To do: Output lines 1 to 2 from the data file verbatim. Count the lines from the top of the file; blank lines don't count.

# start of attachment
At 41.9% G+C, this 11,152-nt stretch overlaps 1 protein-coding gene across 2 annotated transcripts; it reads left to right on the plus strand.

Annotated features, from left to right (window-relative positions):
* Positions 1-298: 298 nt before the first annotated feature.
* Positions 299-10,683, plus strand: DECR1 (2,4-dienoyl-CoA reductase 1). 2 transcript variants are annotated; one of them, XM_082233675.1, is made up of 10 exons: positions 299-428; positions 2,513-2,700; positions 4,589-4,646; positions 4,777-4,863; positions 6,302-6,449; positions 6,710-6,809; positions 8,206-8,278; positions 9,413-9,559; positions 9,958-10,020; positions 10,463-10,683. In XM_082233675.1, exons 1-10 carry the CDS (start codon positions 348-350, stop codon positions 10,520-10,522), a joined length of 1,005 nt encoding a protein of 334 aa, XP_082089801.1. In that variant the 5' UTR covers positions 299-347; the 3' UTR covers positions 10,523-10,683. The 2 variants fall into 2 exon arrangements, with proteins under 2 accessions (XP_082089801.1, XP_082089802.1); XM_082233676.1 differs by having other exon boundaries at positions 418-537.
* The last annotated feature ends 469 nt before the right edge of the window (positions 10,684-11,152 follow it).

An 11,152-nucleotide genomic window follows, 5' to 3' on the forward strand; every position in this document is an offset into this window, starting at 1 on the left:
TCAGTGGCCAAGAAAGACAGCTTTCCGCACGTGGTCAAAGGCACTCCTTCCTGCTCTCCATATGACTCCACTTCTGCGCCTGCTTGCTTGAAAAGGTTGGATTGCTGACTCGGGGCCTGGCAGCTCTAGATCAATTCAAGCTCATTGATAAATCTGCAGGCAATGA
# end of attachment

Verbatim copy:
At 41.9% G+C, this 11,152-nt stretch overlaps 1 protein-coding gene across 2 annotated transcripts; it reads left to right on the plus strand.

Annotated features, from left to right (window-relative positions):